Friday, 21 September 2018

Theatre Review- The Time Machine from Gone Rogue


Today I have something a little different! This year I attended the Edinburgh Fringe Festival for the first time and was lucky enough to catch a few shows. It was pretty overwhelming how many shows there were and I honestly wanted to see them all but as I was only in Edinburgh for a week, I would have needed a time machine to see them all- which brings me onto the topic of this post! The lovely people at Gone Rogue offered me a free ticket in exchange for a review of their performance of The Time Machine, and as I already review classics, I thought it would make an interesting blog post! Now I’m clearly not a professional theatre reviewer. My experience with theatre includes seeing a few West End shows, getting a GCSE in drama and knowing practically every song from every musical, but as I’ve never properly studied theatre I don’t know many theatre technical terms so I won’t be using many of those!

The majority of the plays I saw over the week had a proscenium stage, so the first thing I noticed was the seating arrangement. I did do a little research on stage set-up, but the closest example I could find was a thrust stage. However instead of the audience surrounding three sides of the stage, it only surrounded two. The audience was on the same level as the actors and consisted of just two rows. I loved this layout as it created an intimate atmosphere, and made the audience feel included. The stage area was used completely, and the actors performed to every audience member, making everyone feel included. My only criticism of the staging was that there were a couple of times when I couldn’t see part of the stage due to another actor being in the way. There was one point where I couldn’t actually see the shadow puppets due to the time machine and The Time Traveller being directly in front of them from where I was sitting, which was a little disappointing.

The play took aspects from the book, but also from the 2002 movie adaptation. I was happy to see that the majority of the play was based on the book, and the Eloi acted like they do in the books rather than the much more human versions from the movie. However there were also quite a few scenes from the movie that had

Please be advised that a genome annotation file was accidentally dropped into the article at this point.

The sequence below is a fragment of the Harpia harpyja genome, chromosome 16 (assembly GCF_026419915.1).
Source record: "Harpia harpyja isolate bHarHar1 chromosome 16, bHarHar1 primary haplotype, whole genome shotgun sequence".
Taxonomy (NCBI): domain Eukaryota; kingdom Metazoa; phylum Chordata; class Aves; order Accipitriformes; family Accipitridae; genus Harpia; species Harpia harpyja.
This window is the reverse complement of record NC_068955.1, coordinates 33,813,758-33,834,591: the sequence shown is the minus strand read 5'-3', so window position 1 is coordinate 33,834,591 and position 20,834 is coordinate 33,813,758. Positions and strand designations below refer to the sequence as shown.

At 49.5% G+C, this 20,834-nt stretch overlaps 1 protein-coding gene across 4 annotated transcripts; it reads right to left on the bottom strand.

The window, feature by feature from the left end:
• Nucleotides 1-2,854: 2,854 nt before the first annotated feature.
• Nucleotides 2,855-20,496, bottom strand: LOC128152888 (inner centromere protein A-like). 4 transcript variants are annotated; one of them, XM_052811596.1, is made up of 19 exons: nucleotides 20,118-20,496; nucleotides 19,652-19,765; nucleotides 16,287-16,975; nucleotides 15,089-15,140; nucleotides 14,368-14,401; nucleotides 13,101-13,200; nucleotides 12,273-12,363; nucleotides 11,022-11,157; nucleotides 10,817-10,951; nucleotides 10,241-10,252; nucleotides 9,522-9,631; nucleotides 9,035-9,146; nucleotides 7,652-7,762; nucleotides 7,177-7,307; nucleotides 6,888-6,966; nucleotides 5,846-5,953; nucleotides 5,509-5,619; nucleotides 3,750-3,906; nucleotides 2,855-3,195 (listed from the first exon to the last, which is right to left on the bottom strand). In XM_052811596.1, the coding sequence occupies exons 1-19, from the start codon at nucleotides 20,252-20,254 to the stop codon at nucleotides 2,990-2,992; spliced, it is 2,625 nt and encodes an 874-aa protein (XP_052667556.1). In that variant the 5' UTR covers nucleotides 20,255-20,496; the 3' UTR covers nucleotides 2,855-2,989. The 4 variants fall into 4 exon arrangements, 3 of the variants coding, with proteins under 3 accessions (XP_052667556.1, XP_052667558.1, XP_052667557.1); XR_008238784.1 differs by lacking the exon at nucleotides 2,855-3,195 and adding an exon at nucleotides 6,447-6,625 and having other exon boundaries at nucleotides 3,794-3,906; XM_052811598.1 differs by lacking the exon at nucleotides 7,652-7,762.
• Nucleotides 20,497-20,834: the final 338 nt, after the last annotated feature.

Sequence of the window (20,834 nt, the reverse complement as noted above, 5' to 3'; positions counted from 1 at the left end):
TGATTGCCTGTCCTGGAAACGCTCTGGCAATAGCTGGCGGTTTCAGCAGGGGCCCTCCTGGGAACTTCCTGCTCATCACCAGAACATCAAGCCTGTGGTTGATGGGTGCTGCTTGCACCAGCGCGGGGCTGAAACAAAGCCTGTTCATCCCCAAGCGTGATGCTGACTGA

been adapted, including The Time Traveller having a name (the same name he had in the movie) and the same driving force from the movie, which is that The Time Travellers fiancé has died and he is trying to find a way to change the past and save her. It was clever how they were able to merge the movie and the book, but as the play was only 45 minutes long, it made me wonder if the movie aspects were actually necessary.

Something that I loved was how the actors didn’t rely on props, and often acted as props themselves. I particularity loved the forest scene, as even though the actors themselves were acting as the trees, it was obvious that The Time Traveller was struggling through and tripping over fallen logs and branches. I did however love the main prop, which of course was the time machine. I loved how it looked so home made as if The Time Traveller had used anything he could get hold of to create his  machine. The costume changes and construction and dismantle of the time machine were done quickly, and there was always something happening on stage to keep the audiences attention. Something else I loved were the Morlock costumes. The sound of them and the red glowing eyes were especially creepy, especially when they started heading towards you!

Something I always love about theatre is when something goes wrong and the actors have to find some way to

fix it. As the actors go through multiple costume changes, there was one scene where one of the actors hadn’t quite got her shirt on right, and one of the other actors helped her out while staying in character. There weren’t too many funny scenes in the play, so this happy accident brought some humour into the play. I also loved how they were able to fix the problem by improvising, as it showed they were able to diverge from the script and then go straight back into it without affecting the plot.

I was overall impressed with this performance, and how it took us on a journey through time in just 45 minutes. These young actors are clearly talented, and I would highly suggest going to see the show if you get the chance. I was also able to catch another Gone Rogue show, a performance of The Trail to Oregon from Starkid, which was


As a huge Starkid fan, I was impressed with their performance, and the actor playing McDoon even gave Joey Richter a run for his money! Hopefully, I will be able to return to The Fringe Festival next year to see what else Gone Rogue have to offer!


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